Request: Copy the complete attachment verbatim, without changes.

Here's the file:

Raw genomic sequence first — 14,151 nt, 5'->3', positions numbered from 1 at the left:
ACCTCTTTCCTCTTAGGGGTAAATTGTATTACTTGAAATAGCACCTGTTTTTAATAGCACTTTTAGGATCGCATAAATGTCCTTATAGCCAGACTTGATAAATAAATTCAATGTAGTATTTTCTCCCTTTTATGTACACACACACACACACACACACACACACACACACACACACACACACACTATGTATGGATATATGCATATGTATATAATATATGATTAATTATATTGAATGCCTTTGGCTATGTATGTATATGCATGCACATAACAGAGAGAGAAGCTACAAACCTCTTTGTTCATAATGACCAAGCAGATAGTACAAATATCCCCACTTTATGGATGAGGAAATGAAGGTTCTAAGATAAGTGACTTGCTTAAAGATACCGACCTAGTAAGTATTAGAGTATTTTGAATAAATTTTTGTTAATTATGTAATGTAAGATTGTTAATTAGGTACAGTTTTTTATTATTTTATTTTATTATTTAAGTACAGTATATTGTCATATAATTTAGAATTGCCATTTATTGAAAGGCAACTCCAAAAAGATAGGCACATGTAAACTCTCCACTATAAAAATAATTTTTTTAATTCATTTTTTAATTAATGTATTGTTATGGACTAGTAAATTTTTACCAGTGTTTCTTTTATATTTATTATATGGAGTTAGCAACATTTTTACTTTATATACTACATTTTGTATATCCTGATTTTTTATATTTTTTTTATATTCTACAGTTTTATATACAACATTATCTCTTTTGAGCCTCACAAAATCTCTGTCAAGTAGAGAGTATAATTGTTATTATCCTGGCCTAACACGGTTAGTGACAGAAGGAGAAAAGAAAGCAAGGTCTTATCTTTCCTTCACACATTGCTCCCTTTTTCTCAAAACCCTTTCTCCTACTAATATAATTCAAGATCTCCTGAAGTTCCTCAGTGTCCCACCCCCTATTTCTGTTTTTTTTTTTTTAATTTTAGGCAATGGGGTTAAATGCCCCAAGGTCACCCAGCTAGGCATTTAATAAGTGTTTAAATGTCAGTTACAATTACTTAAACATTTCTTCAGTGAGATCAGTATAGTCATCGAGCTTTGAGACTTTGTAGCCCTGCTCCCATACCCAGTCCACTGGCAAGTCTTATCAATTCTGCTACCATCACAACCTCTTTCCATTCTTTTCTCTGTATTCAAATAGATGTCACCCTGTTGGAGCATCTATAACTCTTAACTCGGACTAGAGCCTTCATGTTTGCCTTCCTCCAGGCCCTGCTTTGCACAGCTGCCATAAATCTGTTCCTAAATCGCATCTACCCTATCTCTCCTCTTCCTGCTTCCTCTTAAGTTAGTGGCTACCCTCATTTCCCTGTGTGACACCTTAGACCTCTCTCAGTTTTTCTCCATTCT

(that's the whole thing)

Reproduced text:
Raw genomic sequence first — 14,151 nt, 5'->3', positions numbered from 1 at the left:
ACCTCTTTCCTCTTAGGGGTAAATTGTATTACTTGAAATAGCACCTGTTTTTAATAGCACTTTTAGGATCGCATAAATGTCCTTATAGCCAGACTTGATAAATAAATTCAATGTAGTATTTTCTCCCTTTTATGTACACACACACACACACACACACACACACACACACACACACACACACACTATGTATGGATATATGCATATGTATATAATATATGATTAATTATATTGAATGCCTTTGGCTATGTATGTATATGCATGCACATAACAGAGAGAGAAGCTACAAACCTCTTTGTTCATAATGACCAAGCAGATAGTACAAATATCCCCACTTTATGGATGAGGAAATGAAGGTTCTAAGATAAGTGACTTGCTTAAAGATACCGACCTAGTAAGTATTAGAGTATTTTGAATAAATTTTTGTTAATTATGTAATGTAAGATTGTTAATTAGGTACAGTTTTTTATTATTTTATTTTATTATTTAAGTACAGTATATTGTCATATAATTTAGAATTGCCATTTATTGAAAGGCAACTCCAAAAAGATAGGCACATGTAAACTCTCCACTATAAAAATAATTTTTTTAATTCATTTTTTAATTAATGTATTGTTATGGACTAGTAAATTTTTACCAGTGTTTCTTTTATATTTATTATATGGAGTTAGCAACATTTTTACTTTATATACTACATTTTGTATATCCTGATTTTTTATATTTTTTTTATATTCTACAGTTTTATATACAACATTATCTCTTTTGAGCCTCACAAAATCTCTGTCAAGTAGAGAGTATAATTGTTATTATCCTGGCCTAACACGGTTAGTGACAGAAGGAGAAAAGAAAGCAAGGTCTTATCTTTCCTTCACACATTGCTCCCTTTTTCTCAAAACCCTTTCTCCTACTAATATAATTCAAGATCTCCTGAAGTTCCTCAGTGTCCCACCCCCTATTTCTGTTTTTTTTTTTTTAATTTTAGGCAATGGGGTTAAATGCCCCAAGGTCACCCAGCTAGGCATTTAATAAGTGTTTAAATGTCAGTTACAATTACTTAAACATTTCTTCAGTGAGATCAGTATAGTCATCGAGCTTTGAGACTTTGTAGCCCTGCTCCCATACCCAGTCCACTGGCAAGTCTTATCAATTCTGCTACCATCACAACCTCTTTCCATTCTTTTCTCTGTATTCAAATAGATGTCACCCTGTTGGAGCATCTATAACTCTTAACTCGGACTAGAGCCTTCATGTTTGCCTTCCTCCAGGCCCTGCTTTGCACAGCTGCCATAAATCTGTTCCTAAATCGCATCTACCCTATCTCTCCTCTTCCTGCTTCCTCTTAAGTTAGTGGCTACCCTCATTTCCCTGTGTGACACCTTAGACCTCTCTCAGTTTTTCTCCATTCT